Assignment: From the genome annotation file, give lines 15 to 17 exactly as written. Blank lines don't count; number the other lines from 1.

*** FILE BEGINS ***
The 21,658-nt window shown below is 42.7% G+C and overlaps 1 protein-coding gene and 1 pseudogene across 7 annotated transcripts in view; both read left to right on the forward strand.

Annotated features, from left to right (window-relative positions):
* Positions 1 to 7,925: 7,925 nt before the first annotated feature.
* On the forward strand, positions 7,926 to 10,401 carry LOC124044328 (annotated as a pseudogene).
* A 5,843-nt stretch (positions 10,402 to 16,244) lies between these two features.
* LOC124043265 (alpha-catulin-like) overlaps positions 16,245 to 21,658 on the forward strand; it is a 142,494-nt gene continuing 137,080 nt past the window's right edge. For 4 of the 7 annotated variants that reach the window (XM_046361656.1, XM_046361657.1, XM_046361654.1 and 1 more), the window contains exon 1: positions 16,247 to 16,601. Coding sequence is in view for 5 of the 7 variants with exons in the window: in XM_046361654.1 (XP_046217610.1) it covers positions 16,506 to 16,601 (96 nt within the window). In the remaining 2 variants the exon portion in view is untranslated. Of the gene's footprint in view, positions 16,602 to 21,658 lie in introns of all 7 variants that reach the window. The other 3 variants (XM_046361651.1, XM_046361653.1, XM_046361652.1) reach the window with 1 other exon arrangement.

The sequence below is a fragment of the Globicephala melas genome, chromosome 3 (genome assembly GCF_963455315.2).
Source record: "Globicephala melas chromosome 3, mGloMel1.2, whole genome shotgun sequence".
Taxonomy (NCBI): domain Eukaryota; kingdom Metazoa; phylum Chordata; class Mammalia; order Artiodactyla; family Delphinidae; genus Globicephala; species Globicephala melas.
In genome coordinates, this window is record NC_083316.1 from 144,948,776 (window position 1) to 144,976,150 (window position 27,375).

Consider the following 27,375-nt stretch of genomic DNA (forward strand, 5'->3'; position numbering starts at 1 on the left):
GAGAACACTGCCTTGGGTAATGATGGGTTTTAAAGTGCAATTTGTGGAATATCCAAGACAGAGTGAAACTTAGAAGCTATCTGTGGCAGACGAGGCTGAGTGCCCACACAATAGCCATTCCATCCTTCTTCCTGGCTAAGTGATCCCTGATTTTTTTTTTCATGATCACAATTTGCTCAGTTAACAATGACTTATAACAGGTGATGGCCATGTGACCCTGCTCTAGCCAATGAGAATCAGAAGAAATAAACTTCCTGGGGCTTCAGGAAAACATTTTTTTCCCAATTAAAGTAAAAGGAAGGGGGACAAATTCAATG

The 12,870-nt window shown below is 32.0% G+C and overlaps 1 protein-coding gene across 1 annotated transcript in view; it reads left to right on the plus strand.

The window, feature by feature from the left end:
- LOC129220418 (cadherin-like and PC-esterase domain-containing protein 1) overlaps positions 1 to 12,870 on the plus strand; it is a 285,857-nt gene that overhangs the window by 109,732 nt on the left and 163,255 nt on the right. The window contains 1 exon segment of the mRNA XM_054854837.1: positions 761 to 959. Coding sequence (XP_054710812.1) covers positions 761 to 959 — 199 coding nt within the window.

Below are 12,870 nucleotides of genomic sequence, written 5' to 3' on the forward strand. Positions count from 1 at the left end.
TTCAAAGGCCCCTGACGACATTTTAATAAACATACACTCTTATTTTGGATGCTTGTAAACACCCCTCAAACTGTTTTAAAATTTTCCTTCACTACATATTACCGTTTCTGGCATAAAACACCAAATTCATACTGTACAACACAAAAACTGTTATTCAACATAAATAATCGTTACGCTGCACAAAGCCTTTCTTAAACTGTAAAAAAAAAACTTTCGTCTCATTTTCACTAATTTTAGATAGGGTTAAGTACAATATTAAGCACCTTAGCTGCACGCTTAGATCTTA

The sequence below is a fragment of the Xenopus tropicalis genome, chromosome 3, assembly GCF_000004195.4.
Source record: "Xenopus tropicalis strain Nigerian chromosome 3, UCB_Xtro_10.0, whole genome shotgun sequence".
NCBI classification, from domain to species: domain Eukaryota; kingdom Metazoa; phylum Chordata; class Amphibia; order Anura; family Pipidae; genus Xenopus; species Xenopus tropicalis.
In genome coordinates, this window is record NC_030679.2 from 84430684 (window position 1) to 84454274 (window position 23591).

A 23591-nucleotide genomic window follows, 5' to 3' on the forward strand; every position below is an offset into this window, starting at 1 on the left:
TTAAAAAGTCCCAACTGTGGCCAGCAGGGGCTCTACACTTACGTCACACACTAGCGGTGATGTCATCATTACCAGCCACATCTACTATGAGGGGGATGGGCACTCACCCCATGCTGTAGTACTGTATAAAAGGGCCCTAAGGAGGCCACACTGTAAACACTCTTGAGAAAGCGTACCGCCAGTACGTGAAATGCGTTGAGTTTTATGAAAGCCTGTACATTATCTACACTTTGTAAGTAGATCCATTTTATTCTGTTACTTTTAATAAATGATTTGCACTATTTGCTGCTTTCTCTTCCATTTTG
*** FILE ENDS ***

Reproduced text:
- LOC129220418 (cadherin-like and PC-esterase domain-containing protein 1) overlaps positions 1 to 12,870 on the plus strand; it is a 285,857-nt gene that overhangs the window by 109,732 nt on the left and 163,255 nt on the right. The window contains 1 exon segment of the mRNA XM_054854837.1: positions 761 to 959. Coding sequence (XP_054710812.1) covers positions 761 to 959 — 199 coding nt within the window.

Below are 12,870 nucleotides of genomic sequence, written 5' to 3' on the forward strand. Positions count from 1 at the left end.
TTCAAAGGCCCCTGACGACATTTTAATAAACATACACTCTTATTTTGGATGCTTGTAAACACCCCTCAAACTGTTTTAAAATTTTCCTTCACTACATATTACCGTTTCTGGCATAAAACACCAAATTCATACTGTACAACACAAAAACTGTTATTCAACATAAATAATCGTTACGCTGCACAAAGCCTTTCTTAAACTGTAAAAAAAAAACTTTCGTCTCATTTTCACTAATTTTAGATAGGGTTAAGTACAATATTAAGCACCTTAGCTGCACGCTTAGATCTTA